National Road Safety Authority inaugurates 50 new mobile traffic patrol units

The new cars will operate within urban areas only by volunteers working with the Traffic Police.

August 31, 2014 18:32
2 minute read.
Traffic police

The christening of a new fleet of traffic police cruisers.. (photo credit: YEHONATAN SABBAN)


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The National Road Safety Authority presented the country’s Traffic Police with 50 patrol vehicles on Sunday, funded entirely by the authority.

Aiming to reduce the number of roadside fatalities among pedestrians in particular, volunteers working with the Traffic Police will operate the cars within urban areas only, the authority said. These 50 vehicles, join 25 that were gifted to the police less than a year ago, and an additional 25 will arrive by the year’s end, National Road Safety Authority chairman Dr. Ya’acov Sheinin said in a statement.

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Describing the program as a “flagship project” of the authority, Sheinin said he saw the initiative as a fulfillment of the country’s 2005 national plan for road safety. Today, the authority’s goal is to make Israel one of the top five safe driving nations in the world by 2020.

Not only is the authority bearing the financial costs of the mobile traffic units, but will be a full partner in determining their locations and receiving the traffic reports they generate, the chairman explained. The authority is taking responsibility for the insurance, fuel and repairs of the vehicles, as well as providing uniforms for the volunteer operators, Sheinin said.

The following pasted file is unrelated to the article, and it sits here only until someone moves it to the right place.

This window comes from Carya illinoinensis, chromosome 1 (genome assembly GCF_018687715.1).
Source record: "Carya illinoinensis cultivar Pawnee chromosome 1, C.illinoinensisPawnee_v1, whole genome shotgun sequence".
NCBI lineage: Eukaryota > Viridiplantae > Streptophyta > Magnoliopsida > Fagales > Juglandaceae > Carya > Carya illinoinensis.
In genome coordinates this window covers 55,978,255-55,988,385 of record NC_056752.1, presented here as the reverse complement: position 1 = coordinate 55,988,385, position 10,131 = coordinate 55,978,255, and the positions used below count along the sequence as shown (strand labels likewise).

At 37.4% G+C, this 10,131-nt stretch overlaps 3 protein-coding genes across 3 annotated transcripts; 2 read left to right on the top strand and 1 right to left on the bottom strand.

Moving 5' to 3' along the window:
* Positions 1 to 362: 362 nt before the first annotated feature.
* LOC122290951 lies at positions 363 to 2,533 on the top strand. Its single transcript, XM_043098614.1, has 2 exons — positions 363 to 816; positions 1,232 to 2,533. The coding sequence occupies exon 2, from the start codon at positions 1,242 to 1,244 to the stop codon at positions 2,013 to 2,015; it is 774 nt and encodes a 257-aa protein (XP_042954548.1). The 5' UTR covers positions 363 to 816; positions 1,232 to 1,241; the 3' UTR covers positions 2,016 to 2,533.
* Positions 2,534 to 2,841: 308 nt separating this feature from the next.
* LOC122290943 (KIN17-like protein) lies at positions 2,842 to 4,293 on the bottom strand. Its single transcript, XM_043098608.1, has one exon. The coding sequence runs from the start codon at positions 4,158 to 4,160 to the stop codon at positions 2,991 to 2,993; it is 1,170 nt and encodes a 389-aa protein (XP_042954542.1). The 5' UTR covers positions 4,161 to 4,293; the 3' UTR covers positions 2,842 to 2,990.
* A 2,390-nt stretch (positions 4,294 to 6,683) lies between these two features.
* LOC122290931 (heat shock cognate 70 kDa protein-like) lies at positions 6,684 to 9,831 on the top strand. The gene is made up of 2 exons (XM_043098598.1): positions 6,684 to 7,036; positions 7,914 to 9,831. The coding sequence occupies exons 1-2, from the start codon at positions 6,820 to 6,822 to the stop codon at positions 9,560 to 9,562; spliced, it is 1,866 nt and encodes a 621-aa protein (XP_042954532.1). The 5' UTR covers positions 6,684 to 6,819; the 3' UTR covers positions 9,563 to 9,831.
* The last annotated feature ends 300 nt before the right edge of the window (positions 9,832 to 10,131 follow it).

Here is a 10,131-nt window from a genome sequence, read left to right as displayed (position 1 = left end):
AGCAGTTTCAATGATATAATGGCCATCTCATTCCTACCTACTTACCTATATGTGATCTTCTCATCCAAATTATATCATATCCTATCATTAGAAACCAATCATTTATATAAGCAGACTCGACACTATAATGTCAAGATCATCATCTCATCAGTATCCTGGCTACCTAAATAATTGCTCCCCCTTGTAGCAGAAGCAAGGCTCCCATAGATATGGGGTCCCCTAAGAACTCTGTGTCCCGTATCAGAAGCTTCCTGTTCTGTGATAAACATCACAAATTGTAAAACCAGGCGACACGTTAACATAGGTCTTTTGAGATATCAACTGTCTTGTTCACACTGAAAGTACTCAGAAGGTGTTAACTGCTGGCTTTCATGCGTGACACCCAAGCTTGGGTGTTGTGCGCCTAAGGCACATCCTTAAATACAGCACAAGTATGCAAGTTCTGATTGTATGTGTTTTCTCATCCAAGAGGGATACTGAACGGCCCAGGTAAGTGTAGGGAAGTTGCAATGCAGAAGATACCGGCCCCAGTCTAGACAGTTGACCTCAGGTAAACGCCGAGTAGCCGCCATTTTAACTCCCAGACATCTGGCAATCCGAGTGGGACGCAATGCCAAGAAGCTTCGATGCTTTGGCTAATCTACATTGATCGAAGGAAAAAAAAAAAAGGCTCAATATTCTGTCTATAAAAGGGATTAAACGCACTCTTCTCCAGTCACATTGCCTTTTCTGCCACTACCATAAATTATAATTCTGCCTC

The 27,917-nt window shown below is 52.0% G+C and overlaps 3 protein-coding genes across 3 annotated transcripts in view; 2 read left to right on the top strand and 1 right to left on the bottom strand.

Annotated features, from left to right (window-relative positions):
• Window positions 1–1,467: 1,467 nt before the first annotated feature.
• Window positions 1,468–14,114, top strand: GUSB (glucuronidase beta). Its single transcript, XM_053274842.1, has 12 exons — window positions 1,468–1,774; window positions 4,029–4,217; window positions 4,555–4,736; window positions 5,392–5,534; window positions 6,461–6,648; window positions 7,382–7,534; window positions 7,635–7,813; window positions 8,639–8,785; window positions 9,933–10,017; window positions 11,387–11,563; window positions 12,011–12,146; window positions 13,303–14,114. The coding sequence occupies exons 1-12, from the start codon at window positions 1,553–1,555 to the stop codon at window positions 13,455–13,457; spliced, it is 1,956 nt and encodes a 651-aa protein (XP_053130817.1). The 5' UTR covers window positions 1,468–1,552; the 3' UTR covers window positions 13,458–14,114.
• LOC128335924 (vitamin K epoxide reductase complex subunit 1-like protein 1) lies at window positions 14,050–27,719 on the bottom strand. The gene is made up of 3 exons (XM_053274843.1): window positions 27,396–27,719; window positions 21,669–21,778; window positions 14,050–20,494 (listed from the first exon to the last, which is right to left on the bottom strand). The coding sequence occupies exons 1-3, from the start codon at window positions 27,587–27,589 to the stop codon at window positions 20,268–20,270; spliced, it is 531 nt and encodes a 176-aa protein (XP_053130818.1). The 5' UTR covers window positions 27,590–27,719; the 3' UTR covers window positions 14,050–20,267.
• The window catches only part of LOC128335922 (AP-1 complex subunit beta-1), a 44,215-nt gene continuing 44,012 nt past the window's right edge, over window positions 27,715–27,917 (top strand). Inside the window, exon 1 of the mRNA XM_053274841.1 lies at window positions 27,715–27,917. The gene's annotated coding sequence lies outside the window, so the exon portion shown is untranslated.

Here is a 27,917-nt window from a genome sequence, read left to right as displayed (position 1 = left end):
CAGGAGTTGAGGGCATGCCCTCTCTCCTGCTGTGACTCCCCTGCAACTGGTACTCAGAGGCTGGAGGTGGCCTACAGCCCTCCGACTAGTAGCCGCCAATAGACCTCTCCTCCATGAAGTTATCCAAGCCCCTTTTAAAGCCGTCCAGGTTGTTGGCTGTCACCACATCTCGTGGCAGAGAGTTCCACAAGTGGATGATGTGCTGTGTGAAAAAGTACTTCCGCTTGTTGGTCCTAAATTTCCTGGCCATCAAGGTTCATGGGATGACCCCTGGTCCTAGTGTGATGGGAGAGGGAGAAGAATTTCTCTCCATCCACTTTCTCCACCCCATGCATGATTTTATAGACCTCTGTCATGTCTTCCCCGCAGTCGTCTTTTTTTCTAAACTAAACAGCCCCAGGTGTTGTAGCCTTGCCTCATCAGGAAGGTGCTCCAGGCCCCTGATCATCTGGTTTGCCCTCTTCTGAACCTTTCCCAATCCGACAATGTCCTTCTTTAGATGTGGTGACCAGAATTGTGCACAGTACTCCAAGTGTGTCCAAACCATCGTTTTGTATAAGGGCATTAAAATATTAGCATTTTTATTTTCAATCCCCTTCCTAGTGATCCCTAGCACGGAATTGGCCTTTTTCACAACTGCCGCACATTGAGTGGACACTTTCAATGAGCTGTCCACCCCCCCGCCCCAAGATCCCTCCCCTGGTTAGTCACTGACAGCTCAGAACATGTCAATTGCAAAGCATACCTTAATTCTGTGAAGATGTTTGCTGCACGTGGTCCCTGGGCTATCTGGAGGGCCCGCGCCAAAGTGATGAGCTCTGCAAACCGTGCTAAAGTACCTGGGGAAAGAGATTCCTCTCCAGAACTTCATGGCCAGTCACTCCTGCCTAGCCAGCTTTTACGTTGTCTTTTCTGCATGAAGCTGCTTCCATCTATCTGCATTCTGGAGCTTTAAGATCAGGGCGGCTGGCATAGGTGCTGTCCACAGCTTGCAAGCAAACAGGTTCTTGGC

Within another two years, the authority is aiming to finance an additional 100 patrol vehicles and employ students to operate these units.

Although the National Road Safety Authority considers education and advocacy, rather than enforcement, as its primary activities, the organization does understand that enforcement can be “an unavoidable necessity.” He stressed, however, that it is not the authority’s intention to simply hand out traffic tickets.

“We hope and believe that the traffic volunteers will not engage in a pursuit of distributing tickets,” Sheinin said.

Instead, he stressed the importance of the volunteers conducting patrols, demonstrating their sheer presence, checking licenses and making young people in particular, aware of the rules of the road – as well as “providing warnings and not tickets to normative drivers.”

Also in keeping with maintaining road and vehicular safety, the Transportation Ministry announced on Sunday new services available to the country’s drivers.

Beginning on Monday, drivers will be able to check the amount of points on their licenses at machines set up at Super-Pharm locations around the country, the ministry said.

In addition, they will be able to print out detailed information about a vehicle’s past to make more informed car purchases.

For example, users will be able to find out if a vehicle was previously registered to a rental or leasing company, or if a previous owner still owes money on the car, the ministry explained.

“Giving drivers the possibility before buying, to receive printouts containing information about a vehicle’s past in an accessible and timely manner will increase transparency during the purchase and sale of used vehicles,” Transportation Minister Yisrael Katz said.

This service will require a NIS 10 fee with stands stationed at dozens of Super-Pharms all over the country.

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